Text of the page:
Scotland's new Ebola testing facility in Edinburgh has handled eight blood samples since it began work at the beginning of December.
All have proved negative, except for that of nurse Pauline Cafferkey, who remains in the Royal Free Hospital in London.
She tested positive for Ebola on 29 December after returning from volunteering in Sierrra Leone.
The Edinburgh Royal Infirmary lab provides a round the clock service.
The result of blood samples are known within about six hours of testing.
Previously samples had to be sent to a facility in England.
Level of risk
Maureen Watt, Minister for Public Health, visited the laboratory at Edinburgh Royal Infirmary on Wednesday to meet staff and see how the facility operates.
The unit is now equipped to test for four kinds of Viral Haemorrhagic Fevers including Ebola virus.
This also includes Crimean Congo Haemorrhagic Fever, a case of which was diagnosed in Glasgow in 2012.
Health workers who have had contact with Ebola patients are screened on return to airports in London, Birmingham and Manchester as well as St Pancras station.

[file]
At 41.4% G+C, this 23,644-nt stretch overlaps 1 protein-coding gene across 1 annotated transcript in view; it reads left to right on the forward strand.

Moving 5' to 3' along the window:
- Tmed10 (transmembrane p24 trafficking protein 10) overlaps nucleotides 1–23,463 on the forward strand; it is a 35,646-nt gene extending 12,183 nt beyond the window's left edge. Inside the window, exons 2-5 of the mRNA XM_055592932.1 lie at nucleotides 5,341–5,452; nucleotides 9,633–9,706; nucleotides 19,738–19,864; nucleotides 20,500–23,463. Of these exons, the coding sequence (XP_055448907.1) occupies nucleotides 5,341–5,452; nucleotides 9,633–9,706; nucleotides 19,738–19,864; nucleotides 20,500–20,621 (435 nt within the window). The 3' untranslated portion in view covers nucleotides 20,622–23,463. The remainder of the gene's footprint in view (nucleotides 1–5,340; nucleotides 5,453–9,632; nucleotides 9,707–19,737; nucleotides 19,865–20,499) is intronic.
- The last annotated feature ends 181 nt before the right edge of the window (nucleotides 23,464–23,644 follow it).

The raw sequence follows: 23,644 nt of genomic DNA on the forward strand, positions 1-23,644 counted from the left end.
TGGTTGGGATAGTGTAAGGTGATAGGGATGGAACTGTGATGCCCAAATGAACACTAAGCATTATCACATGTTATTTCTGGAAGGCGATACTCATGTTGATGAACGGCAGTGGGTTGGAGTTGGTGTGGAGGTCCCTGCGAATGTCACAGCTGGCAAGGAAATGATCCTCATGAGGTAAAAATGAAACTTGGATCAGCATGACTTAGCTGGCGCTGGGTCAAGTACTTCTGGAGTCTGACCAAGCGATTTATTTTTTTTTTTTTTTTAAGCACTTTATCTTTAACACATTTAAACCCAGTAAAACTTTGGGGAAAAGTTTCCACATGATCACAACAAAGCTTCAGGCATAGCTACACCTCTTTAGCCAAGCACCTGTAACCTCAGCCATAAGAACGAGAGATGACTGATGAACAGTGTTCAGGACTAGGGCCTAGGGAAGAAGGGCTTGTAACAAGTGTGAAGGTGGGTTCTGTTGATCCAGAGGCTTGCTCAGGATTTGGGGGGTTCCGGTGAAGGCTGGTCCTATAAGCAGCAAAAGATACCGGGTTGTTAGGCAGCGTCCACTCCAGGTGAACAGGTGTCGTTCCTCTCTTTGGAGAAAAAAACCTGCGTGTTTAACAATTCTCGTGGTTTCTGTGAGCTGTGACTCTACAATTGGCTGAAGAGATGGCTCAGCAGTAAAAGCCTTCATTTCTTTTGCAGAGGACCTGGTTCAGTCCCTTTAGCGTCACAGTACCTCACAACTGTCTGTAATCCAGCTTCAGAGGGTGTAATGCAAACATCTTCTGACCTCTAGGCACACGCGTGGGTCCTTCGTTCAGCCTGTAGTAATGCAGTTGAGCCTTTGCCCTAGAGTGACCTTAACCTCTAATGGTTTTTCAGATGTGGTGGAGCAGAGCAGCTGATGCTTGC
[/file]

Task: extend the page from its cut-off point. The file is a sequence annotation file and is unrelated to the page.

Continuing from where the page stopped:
Depending on their level of risk they are then asked to monitor their temperature on a daily basis for 21 days, and to report the temperature to local health protection teams.
If they report a raised temperature, or other symptoms, they may be brought to one of Scotland's three regional isolation units and a blood sample sent to Edinburgh for testing.
Ms Watt, said: "Scotland is well prepared to cope with any suspected Ebola cases, and the establishment of this facility is just part of that preparation.
"Once the scale of the west African Ebola outbreak became known, we felt it was important for Scotland to have its own testing facility so we could deliver quicker results and reduce the time that patients have to wait."